Del Mars rally brgy captains; won’t attend Asilo forum today | Inquirer News

Del Mars rally brgy captains; won’t attend Asilo forum today

/ 07:15 AM October 07, 2011

Both sides in the flyover debate say they want what’s best for Cebu.

Just don’t expect to see Rep. Cutie del Mar of Cebu City’s north district and advocates of Stop Cebu Flyovers in the same room talking about it.


She was invited to a 3 p.m. forum today at the Asilo dela Milagrosa to discuss the impact of building two more flyovers in Gorordo Avenue and M.J. Cuenco but Del Mar won’t be there.

“No need because we have listened to all their issues already,” said the congresswoman.


Yesterday, she and her father Raul gathered more signatures for a manifesto of support for flyovers from 72 of Cebu City’s 80 barangay captains during an assembly of the Association of Barangay Councils held in Lapu-Lapu City. (See separate story.)

Work on the P300-million Gorordo Avenue flyover, which critics fear will damage the historic Asilo dela Milagrosa without solving traffic congestion, is set to start next month by WTG Construction supervised by the Dept. of Public Works and Highways.

DPWH engineers and officials from the region 7 office said they would attend today’s forum.

“They are not ready to give up,” said Joel Lee, co-convenor of the newly renamed Movement for a Liveable Cebu, which is mounting the dialogue today.

But Lee said the lobby group would continue to explain issues behind the flyover controversy to Cebuanos and consider taking legal action to stop the projects.

Forum speakers include Dean Joseph Espina of the University of San Carlos College of Architecture and Fine Arts, Architect Melva Java on heritage conservation, Lee of Permaculture Cebu who will talk about what makes a “liveable city,” and an environment lawyer.

They will discuss the need for Cebu’s growth to consider principles of urban design, long-term planning, heritage and a sustainable environment.


Lee said the flyover controversy is bringing out local expertise and prompting professional organizations to speak up, which didn’t happen before in the 2007 failed protest against the Banilad-Talamban flyover.

In other developments:

*Diocesan priests in Cebu are winding up their retreat in Talavera and due to release a statement about the flyover issue.

* Rep. Cutie del Mar and her father are set to meet Cebu Archbishop Jose Palma for a dialogue on Saturday with Sister Letecia Derilo, administrator of the Daughters of Charity, which runs the charity house and Shrine of the Miraculous Medal.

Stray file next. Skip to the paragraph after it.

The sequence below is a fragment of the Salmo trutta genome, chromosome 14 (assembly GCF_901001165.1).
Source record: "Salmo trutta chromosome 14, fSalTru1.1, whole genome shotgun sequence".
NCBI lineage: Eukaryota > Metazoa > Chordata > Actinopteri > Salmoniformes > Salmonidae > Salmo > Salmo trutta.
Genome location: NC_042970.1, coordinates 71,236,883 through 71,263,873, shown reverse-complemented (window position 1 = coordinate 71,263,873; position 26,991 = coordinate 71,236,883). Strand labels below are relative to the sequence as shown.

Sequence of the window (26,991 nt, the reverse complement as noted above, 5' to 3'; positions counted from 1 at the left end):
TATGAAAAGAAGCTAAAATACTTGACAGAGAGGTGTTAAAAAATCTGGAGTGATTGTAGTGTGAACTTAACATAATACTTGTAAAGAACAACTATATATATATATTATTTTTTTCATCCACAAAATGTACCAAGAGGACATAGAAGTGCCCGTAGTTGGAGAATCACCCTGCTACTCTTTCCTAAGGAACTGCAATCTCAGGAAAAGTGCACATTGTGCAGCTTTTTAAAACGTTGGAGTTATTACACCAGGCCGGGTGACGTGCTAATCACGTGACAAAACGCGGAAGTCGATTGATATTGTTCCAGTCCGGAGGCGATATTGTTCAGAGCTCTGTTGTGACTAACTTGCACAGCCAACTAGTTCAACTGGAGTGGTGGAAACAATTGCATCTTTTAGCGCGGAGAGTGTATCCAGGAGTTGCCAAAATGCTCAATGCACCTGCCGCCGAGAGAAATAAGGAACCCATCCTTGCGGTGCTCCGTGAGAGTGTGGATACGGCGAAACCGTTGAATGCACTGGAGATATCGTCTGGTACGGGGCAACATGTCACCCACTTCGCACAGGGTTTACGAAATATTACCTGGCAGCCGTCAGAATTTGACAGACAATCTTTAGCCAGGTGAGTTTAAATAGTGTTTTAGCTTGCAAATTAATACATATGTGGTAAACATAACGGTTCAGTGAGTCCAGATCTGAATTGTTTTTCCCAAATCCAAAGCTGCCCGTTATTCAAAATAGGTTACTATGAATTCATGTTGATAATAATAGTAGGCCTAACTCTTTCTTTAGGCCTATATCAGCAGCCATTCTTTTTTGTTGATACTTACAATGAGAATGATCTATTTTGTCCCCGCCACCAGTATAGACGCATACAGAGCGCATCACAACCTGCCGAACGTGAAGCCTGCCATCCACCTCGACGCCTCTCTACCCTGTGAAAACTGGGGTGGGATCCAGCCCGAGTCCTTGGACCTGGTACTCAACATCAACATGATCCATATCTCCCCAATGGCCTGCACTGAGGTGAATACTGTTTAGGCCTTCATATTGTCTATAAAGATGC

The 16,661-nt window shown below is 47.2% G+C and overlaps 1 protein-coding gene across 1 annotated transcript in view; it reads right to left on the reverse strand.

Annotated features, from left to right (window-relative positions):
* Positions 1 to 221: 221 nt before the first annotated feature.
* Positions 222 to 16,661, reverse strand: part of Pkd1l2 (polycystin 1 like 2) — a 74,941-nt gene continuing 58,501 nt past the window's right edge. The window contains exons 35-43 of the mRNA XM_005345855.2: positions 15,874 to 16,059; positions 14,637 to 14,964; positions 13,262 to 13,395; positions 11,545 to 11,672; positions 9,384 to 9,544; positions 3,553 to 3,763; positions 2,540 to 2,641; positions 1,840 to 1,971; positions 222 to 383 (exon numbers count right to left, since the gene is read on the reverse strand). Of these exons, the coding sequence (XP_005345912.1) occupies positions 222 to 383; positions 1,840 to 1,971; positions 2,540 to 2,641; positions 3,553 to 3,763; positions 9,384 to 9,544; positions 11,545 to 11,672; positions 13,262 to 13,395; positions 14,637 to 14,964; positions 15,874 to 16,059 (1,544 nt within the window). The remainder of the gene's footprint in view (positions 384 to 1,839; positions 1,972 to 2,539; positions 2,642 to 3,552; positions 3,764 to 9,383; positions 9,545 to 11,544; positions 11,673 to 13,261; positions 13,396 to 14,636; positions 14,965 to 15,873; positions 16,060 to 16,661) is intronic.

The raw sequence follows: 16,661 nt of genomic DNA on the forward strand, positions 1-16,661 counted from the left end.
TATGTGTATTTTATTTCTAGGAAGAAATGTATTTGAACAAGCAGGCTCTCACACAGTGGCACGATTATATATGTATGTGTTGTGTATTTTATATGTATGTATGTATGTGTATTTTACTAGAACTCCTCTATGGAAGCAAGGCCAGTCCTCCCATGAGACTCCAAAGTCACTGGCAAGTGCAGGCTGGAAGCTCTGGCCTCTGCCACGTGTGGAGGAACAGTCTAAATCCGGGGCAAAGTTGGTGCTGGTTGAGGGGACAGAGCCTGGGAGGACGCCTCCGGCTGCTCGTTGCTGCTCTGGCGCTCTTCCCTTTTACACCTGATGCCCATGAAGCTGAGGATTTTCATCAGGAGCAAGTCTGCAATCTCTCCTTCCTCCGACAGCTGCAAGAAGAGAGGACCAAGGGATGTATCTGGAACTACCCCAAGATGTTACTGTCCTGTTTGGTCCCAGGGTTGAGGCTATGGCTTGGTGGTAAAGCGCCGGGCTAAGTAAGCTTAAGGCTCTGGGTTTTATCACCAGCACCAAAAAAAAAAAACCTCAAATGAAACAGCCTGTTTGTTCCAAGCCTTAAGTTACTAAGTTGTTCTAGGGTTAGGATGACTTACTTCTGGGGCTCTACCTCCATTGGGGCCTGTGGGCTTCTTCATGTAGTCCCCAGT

Two more citizen groups came out with official positions against the rise of flyovers.

The Bosconian International Chamber of Commerce–Cebu Chapter in a statement asked for a “moratorium” on flyovers because these did not undergo public consultation and lacked a master plan.

The United Architect of the Philippines (UAP) in Cebu, in a position paper, said it supports the Movement for a Liveable Cebu and a stop to the flyover projects.

“Designing away the need for cars is the most important step in creating sustainable places,” said the UAP chapter.

“Putting up flyovers does not necessarily mean solution for traffic as well. Traffic congestion may be caused by multiple reasons and not only due to more cars that the road can accommodate. It may be implementation of our traffic rules, drivers road courtesy, riding public’s discipline, signages and designated stops, and narrow roads that need widening.”

The Cebu architects called on officials to “review our alternatives” and “build right” to ensure Cebu’s urban design will “meet the needs of present generations without compromising the ability of future generations to meet theirs.”

The Bosconian International Chamber of Commerce–Cebu Chapter scored the lack of careful planning.

“It is totally unacceptable that these flyovers that are proposed for the community are not made in relation to an updated and comprehensive master plan,” it said.

The group said the historical value of the urban core of Cebu cannot be defaced by the installation of “humongous infrastructures.”

The group urged government agencies to focus on building a mass transit system, sidewalks, bike lanes and open space for the people. The additional flyovers would encourage the use of more vehicles, which could worsen issues on pollution and climate change, they said.

While flyovers are not the complete answer to traffic congestion, Cutie del Mar said the problem has to be addressed today.

“I cannot just sit down and watch so much traffic going by. We have to do something right now,” she said in an interview.

“This is something that DPWH has studied already. We respect every opinion and take everything into consideration but in the end we still decide for the common good,” she said.

Lee, a hotel owner, said he met yesterday afternoon with Raul del Mar at the Casino Español and pleaded for him to delay construction and make a careful study of the flyovers.

But the elder Del Mar “really believes that flyover is the solution” to traffic, Lee told Cebu Daily News.

According to Del Mar, the two new flyovers on Gorordo Avenue and M.J. Cuenco would complete a “series” of three existing flyovers from Banilad to uptown Cebu City that would have vehicles “travel without stopping.”

They also discussed the budget for an updated traffic master plan, but Del Mar insisted that the two flyovers should be made first for urgent purposes.

“We agreed that sustainability and the Bus Rapid System is good for Cebu but he said that this was a long-term solution,” Lee said.  With reports from Candeze Mongaya and Marian Codilla

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